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What you need to know for 10/20/2017

Albany police shooting prompts anger

Albany police shooting prompts anger

Community anger exploded at a news conference called Friday by the city’s police chief after the fat
Albany police shooting prompts anger
A mourner is overcome with grief as she attempts to place a candle at a vigil in front of 441 S. Pearl St. in Albany in the wake of the fatal shooting by Albany police officers of Nahcream Moore, 19, of Troy, Thursday.
Photographer: Peter R. Barber

Community anger exploded at a news conference called Friday by the city’s police chief after the fatal shooting Thursday of a 19-year-old Troy man by a city police officer.

Nahcream Moore of Fifth Avenue, Troy, was shot three times in the upper torso after he allegedly pointed a loaded .22-caliber handgun at officers trying to arrest him on a parole warrant, according to Police Chief Steven Krokoff.

It was the first deadly shooting by city police this year, and the first such crisis to confront Krokoff since his appointment as chief in June 2010. He handled it by holding the news conference, but the event quickly became a shouting match involving audience members, Krokoff and City Council President Carolyn McLaughlin, who tried to moderate the event.

“They are killing our kids. You got to understand the anger,” yelled Sandra McKinley, who runs a ministry in Albany’s South End neighborhood. “You got to have accountability.”

Other audience members yelled: “He was shot down like a dog,” “He was a kid,” and “You could have been trained to get the gun from him.”

Krokoff tried to temper the audience’s anger by saying, “I know everyone is upset, and I plead to you that given time, you will have all the answers to your questions. We understand and feel it. We are part of the community. We are not against it.”

Standing quietly by Krokoff’s side during the news conference were members of Moore’s family. None spoke, nor did they remain to answer questions from the media. Family members met privately with Krokoff and his command staff prior to the news conference, delaying its start by 30 minutes.

Brandon Graham, a cousin of Moore’s, said afterwards, “All we want is justice.” Graham did not stand with the family during the news conference.

McLaughlin, who participated in the meeting between police and Moore’s family, said the family is taking Krokoff at his word that he will provide them with a full accounting of the shooting. “It is a tragic situation. This was a young life that could have gone on, and these people are hurting,” she said.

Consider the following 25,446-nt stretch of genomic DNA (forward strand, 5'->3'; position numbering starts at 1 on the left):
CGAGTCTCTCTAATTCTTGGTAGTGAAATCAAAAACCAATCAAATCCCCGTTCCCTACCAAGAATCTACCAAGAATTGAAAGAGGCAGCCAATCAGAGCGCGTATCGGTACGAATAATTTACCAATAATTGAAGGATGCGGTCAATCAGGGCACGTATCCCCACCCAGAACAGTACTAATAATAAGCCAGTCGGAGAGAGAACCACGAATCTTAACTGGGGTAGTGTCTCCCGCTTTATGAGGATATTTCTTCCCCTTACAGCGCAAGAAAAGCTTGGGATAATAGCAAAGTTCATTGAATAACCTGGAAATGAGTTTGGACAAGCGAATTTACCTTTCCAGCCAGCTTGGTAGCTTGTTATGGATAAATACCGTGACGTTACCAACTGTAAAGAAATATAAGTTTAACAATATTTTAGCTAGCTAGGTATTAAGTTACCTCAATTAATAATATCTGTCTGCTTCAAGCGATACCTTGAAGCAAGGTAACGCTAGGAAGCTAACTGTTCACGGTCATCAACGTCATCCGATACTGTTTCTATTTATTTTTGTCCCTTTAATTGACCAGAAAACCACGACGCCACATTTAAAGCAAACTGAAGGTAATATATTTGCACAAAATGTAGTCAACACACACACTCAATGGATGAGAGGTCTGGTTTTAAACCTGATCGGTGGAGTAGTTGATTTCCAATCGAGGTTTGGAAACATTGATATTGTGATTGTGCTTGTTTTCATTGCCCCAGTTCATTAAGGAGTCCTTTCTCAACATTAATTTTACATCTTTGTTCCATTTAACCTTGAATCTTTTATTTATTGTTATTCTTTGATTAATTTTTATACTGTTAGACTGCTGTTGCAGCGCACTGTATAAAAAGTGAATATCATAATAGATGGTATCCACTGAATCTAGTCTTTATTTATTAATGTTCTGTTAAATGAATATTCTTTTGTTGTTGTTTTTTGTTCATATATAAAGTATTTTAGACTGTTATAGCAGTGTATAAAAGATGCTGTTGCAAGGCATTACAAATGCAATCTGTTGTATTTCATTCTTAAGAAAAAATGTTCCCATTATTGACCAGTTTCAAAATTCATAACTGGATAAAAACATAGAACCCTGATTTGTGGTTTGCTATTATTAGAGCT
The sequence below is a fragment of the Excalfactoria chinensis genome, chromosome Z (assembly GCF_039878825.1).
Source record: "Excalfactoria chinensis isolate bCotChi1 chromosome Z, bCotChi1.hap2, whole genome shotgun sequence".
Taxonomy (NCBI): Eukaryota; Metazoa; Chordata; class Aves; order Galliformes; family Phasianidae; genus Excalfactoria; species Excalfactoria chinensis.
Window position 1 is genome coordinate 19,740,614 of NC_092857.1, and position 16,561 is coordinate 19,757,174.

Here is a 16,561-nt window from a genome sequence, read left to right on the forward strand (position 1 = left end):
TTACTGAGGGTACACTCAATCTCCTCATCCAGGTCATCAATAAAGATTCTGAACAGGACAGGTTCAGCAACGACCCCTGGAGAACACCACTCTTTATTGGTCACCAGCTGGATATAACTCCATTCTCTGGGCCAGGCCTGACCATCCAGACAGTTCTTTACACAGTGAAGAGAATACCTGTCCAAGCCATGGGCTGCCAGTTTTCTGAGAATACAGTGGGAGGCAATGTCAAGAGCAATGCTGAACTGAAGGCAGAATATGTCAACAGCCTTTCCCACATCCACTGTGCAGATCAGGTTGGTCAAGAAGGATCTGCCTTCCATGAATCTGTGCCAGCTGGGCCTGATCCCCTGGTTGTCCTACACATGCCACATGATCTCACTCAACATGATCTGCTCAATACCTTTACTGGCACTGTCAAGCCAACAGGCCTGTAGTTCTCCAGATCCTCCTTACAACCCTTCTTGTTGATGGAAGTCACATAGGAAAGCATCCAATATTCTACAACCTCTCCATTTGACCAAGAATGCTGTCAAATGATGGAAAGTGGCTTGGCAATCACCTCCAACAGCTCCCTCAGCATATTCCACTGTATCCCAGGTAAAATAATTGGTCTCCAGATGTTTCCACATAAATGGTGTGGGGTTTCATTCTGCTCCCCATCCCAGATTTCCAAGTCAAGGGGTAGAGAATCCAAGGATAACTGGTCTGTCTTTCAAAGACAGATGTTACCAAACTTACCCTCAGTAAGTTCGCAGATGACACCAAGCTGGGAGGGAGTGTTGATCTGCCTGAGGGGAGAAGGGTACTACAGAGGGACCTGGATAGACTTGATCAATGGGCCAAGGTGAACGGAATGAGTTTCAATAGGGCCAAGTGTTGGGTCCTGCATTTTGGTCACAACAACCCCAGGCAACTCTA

At the news conference, Krokoff said the two officers involved in the incident, Jason Kelley and Greg Mulligan, are on leave pending a review by the department’s Professional Standards Unit and an Albany County grand jury. He would not identify which officer fired the shots.

Krokoff said based on an initial review of the incident, one of the officers tried to remove Moore from the back seat of a vehicle stopped in front of 441 S. Pearl St. at 10:20 p.m. Thursday. During the encounter, Moore “attempted to lift a handgun in his possession. The other officer witnessed the incident and used deadly force,” Krokoff said.

Krokoff said the police cruiser carrying the two officers involved in the incident is equipped with a video camera, but he had not yet reviewed the footage.

Wellisa Marshall, the driver of the vehicle carrying Moore, said Moore got into a “tussle” with one officer, whom she identified as Kelley, before Moore was shot. She said she never saw Moore display a handgun and that police shot him while he was on the ground. Police dispute Marshall’s account.

Krokoff’s news conference was a break from past practices by Albany police officials, who provided information only in closed sessions with media. Jacqui Williams, a member of the Albany Community Policing Advisory Committee, said Krokoff is trying to follow the committee’s recommendations to be more responsive to community needs.

“The police response is a change. There is now two-way communication,” she said, adding that she will reserve judgment on the shooting until she hears details.

Willie White, executive director of AVillage, a grass-roots, anti-poverty group in Albany, said he consoled Moore’s mother, whom he did not identify, the night of the shooting. He said the family remains in shock and that the shooting has affected the entire community deeply. “This is an angry community,” he said.

Following the news conference, more than two dozen people attended a “grief session” sponsored by Union Missionary Baptist Church on Morton Street, several blocks from where Moore was shot. The media were barred from attending.

Outside the event, Moore’s godmother, Diana Cooley of Schenectady, said she does not know the details but said “someone should never have to die like that. I want to know the truth.”

She said Moore also had a sister.

Anne Pope, chairwoman of the National Association for the Advancement of Colored People’s Northeastern Region of the New York, attended the grief session to show support for the family. “We are entitled to answers. A young man was shot and killed by police. We have to know why. We can’t continue to lose young people,” she said.

Noelene Smith, a community activist, said she credits Krokoff for his quick response to the shooting, which she said is a marked contrast from his predecessor, James Tuffey. She added, however, that Krokoff created friction by going into the news conference without all the answers and without interviewing all the witnesses, such as Marshall. Marshall said police never spoke with her about what happened; she has not been charged.

Smith added that Krokoff’s statements about the two officers, in which he called them veterans with exemplary records, seemed to suggest he “has made his decision based on what the officers said.”

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